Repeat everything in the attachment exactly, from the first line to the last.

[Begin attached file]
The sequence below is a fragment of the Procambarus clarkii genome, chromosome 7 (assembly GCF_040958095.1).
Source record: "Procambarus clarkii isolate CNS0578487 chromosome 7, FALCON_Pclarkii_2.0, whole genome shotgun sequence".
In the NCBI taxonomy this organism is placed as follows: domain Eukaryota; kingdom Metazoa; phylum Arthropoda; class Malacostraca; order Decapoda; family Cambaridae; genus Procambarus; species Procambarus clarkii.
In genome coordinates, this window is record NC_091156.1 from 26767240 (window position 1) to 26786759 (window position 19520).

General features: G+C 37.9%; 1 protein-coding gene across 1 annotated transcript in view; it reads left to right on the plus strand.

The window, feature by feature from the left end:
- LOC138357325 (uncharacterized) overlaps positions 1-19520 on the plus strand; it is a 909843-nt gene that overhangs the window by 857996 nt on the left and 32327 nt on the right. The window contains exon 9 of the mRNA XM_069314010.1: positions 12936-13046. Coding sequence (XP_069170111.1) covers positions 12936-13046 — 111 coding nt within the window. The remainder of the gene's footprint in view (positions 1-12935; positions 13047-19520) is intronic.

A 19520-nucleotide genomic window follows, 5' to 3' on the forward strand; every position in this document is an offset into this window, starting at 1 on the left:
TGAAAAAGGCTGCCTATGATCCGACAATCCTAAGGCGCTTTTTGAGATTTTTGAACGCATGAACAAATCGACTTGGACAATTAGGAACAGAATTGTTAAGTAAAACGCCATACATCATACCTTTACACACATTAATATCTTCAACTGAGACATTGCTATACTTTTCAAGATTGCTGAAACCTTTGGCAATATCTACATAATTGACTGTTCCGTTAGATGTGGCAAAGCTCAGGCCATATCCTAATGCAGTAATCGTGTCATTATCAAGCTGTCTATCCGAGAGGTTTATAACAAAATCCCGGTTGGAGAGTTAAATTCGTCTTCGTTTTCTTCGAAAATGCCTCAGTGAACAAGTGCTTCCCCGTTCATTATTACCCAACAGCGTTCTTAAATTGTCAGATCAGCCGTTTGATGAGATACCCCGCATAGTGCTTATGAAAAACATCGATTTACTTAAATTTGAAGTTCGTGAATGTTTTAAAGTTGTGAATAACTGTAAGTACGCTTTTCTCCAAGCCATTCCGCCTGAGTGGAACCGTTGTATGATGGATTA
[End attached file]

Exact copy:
The sequence below is a fragment of the Procambarus clarkii genome, chromosome 7 (assembly GCF_040958095.1).
Source record: "Procambarus clarkii isolate CNS0578487 chromosome 7, FALCON_Pclarkii_2.0, whole genome shotgun sequence".
In the NCBI taxonomy this organism is placed as follows: domain Eukaryota; kingdom Metazoa; phylum Arthropoda; class Malacostraca; order Decapoda; family Cambaridae; genus Procambarus; species Procambarus clarkii.
In genome coordinates, this window is record NC_091156.1 from 26767240 (window position 1) to 26786759 (window position 19520).

General features: G+C 37.9%; 1 protein-coding gene across 1 annotated transcript in view; it reads left to right on the plus strand.

The window, feature by feature from the left end:
- LOC138357325 (uncharacterized) overlaps positions 1-19520 on the plus strand; it is a 909843-nt gene that overhangs the window by 857996 nt on the left and 32327 nt on the right. The window contains exon 9 of the mRNA XM_069314010.1: positions 12936-13046. Coding sequence (XP_069170111.1) covers positions 12936-13046 — 111 coding nt within the window. The remainder of the gene's footprint in view (positions 1-12935; positions 13047-19520) is intronic.

A 19520-nucleotide genomic window follows, 5' to 3' on the forward strand; every position in this document is an offset into this window, starting at 1 on the left:
TGAAAAAGGCTGCCTATGATCCGACAATCCTAAGGCGCTTTTTGAGATTTTTGAACGCATGAACAAATCGACTTGGACAATTAGGAACAGAATTGTTAAGTAAAACGCCATACATCATACCTTTACACACATTAATATCTTCAACTGAGACATTGCTATACTTTTCAAGATTGCTGAAACCTTTGGCAATATCTACATAATTGACTGTTCCGTTAGATGTGGCAAAGCTCAGGCCATATCCTAATGCAGTAATCGTGTCATTATCAAGCTGTCTATCCGAGAGGTTTATAACAAAATCCCGGTTGGAGAGTTAAATTCGTCTTCGTTTTCTTCGAAAATGCCTCAGTGAACAAGTGCTTCCCCGTTCATTATTACCCAACAGCGTTCTTAAATTGTCAGATCAGCCGTTTGATGAGATACCCCGCATAGTGCTTATGAAAAACATCGATTTACTTAAATTTGAAGTTCGTGAATGTTTTAAAGTTGTGAATAACTGTAAGTACGCTTTTCTCCAAGCCATTCCGCCTGAGTGGAACCGTTGTATGATGGATTA